At the end, all we got were good atmospherics, a gesture of the president driving up to attend the dinner hosted by the secretary of state, Hillary Clinton, his soothing words for India and announcement of his visit to India. Answering questions at the conclusion of his visit to the US, the external affairs minister is quoted to have said, "Our concerns should be addressed by the US and their concerns should be addressed by us. This is the ground rule on which we proceed and this is the ground rule on which the strategic dialogue took place." Hardly the concepts on which tectonic international strategic partnerships are founded.


The perception that under the new administration of President Barack Obama some of the sheen in the much heralded strategic partnership was wearing thin has been gaining ground. Given that not every US president could be expected to be as effusive and open about the importance of such a relationship between the two democracies as was George Bush with his typical 'either you are with us or against us' approach, it was only natural that Obama, with a different style of leadership and vision, would bring in change. But the hope was that the change would be more in style than substance.


Viewed from India's perspective, Obama brought a different substance to the White House, committed as he was to bringing his troops back from two overseas operational theatres. It was AfPak that was on his immediate radar and India had to be pacified through diplomatic niceties. Manmohan Singh being the first head of State to be given a State dinner by the new president was one such. Signals emanating from the president's special envoy to Afghanistan, Richard Holbrooke, and General Stanley McChrystal, commander of the International Security Assistance Force and US forces in Afghanistan, however, indicated softness towards Pakistan's desire to see India end its development work in Afghanistan. When not long after the attack on the Indian embassy in Kabul in October last year, in which the Taliban had claimed responsibility, a senior White House official in Washington indicated official thinking that the Taliban did not pose a direct threat to the US , India should have got the message. Whether the Indian government was listening is a moot point.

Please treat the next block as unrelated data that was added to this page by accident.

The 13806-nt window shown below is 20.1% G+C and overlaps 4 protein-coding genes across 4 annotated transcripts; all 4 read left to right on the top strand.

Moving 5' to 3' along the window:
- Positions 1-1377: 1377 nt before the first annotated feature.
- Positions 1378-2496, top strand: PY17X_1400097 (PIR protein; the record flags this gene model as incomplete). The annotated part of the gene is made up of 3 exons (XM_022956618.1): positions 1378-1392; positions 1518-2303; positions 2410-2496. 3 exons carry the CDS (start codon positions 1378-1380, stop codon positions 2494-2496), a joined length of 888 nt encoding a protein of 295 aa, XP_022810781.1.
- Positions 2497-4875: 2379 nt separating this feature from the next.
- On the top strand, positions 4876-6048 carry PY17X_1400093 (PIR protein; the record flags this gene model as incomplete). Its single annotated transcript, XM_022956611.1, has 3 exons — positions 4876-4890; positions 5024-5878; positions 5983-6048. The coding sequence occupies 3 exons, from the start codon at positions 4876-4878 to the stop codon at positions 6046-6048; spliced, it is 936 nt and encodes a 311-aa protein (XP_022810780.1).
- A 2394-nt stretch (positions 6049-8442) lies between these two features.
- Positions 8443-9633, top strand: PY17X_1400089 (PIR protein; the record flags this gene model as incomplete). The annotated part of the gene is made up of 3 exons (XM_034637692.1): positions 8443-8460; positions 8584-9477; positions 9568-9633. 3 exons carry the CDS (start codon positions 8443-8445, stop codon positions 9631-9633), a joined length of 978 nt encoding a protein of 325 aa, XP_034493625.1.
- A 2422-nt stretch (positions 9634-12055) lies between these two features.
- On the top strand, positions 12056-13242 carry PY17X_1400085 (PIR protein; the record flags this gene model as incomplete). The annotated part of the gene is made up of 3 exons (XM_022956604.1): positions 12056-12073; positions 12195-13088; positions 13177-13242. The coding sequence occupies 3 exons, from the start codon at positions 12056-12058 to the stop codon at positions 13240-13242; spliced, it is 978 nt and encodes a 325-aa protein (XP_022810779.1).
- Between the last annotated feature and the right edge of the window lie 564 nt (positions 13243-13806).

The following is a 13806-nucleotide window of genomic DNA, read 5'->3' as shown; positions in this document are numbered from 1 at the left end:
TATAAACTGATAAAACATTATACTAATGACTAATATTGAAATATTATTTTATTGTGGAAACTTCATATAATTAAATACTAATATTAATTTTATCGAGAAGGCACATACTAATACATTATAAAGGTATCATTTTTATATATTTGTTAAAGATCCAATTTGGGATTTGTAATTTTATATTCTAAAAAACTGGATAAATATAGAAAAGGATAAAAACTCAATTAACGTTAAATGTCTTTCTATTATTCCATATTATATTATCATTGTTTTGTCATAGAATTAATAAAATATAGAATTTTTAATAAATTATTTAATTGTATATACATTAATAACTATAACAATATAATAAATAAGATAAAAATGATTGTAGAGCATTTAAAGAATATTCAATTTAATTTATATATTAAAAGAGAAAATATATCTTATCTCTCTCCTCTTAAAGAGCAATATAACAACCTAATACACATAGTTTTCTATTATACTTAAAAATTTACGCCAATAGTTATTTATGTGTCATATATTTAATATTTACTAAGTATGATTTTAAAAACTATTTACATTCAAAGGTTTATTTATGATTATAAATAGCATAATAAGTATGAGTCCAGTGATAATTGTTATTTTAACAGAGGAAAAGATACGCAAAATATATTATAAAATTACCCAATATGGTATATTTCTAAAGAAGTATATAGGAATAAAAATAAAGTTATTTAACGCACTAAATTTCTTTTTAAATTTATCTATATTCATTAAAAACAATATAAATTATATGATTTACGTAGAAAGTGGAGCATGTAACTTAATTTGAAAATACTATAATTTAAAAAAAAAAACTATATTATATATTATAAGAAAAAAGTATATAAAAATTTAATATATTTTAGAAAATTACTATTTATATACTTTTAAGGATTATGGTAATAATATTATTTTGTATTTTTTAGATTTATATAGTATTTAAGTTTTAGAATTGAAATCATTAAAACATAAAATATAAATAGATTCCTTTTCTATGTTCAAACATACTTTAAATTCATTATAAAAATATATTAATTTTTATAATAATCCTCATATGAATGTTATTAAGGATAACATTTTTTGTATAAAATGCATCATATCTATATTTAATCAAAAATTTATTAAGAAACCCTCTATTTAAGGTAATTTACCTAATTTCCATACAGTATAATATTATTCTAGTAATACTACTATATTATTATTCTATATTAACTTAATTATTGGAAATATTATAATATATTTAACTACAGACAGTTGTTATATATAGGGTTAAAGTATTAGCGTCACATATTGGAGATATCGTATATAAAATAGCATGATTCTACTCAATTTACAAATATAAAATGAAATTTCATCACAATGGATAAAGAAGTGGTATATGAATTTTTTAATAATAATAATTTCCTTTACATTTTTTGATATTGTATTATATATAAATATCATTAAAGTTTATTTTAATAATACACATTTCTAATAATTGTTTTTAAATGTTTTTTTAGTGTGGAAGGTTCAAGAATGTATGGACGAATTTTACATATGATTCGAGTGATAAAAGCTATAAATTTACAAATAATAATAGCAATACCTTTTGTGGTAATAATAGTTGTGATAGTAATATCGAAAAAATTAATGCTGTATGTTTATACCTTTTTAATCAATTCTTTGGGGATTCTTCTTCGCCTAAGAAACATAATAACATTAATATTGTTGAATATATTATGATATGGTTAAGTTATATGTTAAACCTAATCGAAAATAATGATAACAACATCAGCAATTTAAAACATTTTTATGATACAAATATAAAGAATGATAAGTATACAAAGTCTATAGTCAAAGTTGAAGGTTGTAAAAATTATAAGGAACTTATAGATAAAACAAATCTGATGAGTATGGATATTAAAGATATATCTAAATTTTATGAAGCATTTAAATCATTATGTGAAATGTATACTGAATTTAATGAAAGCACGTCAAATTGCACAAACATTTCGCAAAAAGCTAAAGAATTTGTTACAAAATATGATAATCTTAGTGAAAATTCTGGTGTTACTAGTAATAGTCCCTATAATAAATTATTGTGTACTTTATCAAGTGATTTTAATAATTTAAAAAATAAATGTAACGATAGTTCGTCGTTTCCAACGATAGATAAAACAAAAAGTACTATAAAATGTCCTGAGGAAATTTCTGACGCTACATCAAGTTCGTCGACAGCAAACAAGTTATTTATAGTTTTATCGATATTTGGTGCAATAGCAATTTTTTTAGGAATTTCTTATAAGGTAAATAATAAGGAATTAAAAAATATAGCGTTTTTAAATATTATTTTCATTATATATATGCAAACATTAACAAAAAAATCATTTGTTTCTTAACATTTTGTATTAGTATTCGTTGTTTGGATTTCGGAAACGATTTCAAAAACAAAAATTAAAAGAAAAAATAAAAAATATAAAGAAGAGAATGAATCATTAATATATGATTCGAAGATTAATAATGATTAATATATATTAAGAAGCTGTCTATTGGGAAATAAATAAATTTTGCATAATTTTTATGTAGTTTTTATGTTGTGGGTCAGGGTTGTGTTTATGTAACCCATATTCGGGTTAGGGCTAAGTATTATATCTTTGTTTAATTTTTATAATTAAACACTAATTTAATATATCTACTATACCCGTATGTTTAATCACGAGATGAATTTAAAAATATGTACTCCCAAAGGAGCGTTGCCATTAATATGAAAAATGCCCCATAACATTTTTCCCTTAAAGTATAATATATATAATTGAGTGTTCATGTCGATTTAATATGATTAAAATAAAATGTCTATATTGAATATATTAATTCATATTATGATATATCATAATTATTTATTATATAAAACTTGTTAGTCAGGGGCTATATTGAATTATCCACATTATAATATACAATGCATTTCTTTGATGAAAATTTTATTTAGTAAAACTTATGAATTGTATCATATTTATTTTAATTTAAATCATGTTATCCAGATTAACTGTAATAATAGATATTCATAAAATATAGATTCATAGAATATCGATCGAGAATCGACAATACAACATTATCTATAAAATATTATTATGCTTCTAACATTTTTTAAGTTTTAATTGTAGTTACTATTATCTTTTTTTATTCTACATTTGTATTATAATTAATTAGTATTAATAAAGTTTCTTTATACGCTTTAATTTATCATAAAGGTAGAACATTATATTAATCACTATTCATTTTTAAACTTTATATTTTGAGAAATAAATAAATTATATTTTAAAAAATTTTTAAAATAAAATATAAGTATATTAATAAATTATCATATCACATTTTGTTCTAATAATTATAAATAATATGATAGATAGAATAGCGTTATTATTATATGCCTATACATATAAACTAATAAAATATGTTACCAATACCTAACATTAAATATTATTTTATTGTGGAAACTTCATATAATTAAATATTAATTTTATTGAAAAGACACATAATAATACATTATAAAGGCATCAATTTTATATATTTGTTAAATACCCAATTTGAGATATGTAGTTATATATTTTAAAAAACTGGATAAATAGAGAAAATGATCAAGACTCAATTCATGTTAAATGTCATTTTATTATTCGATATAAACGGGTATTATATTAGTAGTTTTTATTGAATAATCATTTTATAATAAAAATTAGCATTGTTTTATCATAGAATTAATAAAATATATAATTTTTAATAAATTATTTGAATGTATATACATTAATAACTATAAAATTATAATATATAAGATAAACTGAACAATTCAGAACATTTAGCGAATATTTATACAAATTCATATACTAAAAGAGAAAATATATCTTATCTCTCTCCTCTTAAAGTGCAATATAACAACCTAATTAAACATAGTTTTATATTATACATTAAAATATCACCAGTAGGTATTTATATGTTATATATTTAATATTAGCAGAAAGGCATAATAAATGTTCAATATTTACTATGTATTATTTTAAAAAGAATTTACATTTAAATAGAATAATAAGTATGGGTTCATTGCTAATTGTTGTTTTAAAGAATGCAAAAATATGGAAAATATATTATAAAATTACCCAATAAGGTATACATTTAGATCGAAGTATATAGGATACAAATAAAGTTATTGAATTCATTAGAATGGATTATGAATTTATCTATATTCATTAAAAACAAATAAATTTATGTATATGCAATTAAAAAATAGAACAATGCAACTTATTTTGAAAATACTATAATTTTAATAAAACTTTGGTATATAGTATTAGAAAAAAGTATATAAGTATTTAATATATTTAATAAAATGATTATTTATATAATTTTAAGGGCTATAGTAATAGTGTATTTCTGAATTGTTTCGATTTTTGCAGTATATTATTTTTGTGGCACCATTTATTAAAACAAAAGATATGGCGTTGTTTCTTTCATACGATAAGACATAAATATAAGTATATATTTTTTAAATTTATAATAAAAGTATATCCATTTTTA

The David Headley case brought out to starry-eyed Indians that even with all the cooperation in intelligence-sharing and counter-terror operations, the US, like all nations, first safeguarded its own national interests. To successive governments which have shied away from clearly defining India's strategic interests and goals, this may appear a contradiction in terms, but in the world of international diplomacy and relations, this is given.


Chastened by two recent terrorist attempts on US soil and ahead of the strategic dialogue, US officials made a series of statements to reflect the president's view of India's growing regional and global relevance. For the first time it was suggested that Pakistan and India can put the Kashmir issue on the backburner and address confidence-building measures, including advancing trade and commerce — an approach favoured by India. Speaking at a joint press conference with President Hamid Karzai, the US president said that Pakistan was afflicted with the cancer of terrorism. Officials, too, once again endorsed New Delhi's role in Afghanistan and privately rubbished Pakistan's allegations of a subversive Indian role in Afghanistan and its overheated rhetoric on water issues. Clearly there was a strong message of changing perceptions on the US's part, possibly driven by recent attempts at terrorist attacks in the US and continuing obduracy on Pakistan's part.


But there also appears to be a sense of frustration as the US attempts to initiate a strategic partnership with India. In a speech at the Council on Foreign Relations in New York, the under-secretary of state, William J. Burns, indicated that the US wanted an India that doesn't think small and that "self-hyphenates". He further lamented that "India sometimes has a hard time realizing how far its influence and its interests have taken it beyond its immediate neighbourhood", and its ambivalence about its own rise in the world makes it still torn between its Group of 77 and Group of 20 identities.


Further sensing that there were bloated expectations from the outcome of the first strategic dialogue which would largely remain unfulfilled, the assistant secretary of state for South and Central Asia, Robert Blake, stated that "the purpose of this dialogue is really to think strategically and again to get the key people who work on these issues together to think ahead to the US President's visit and to think strategically about what we can do".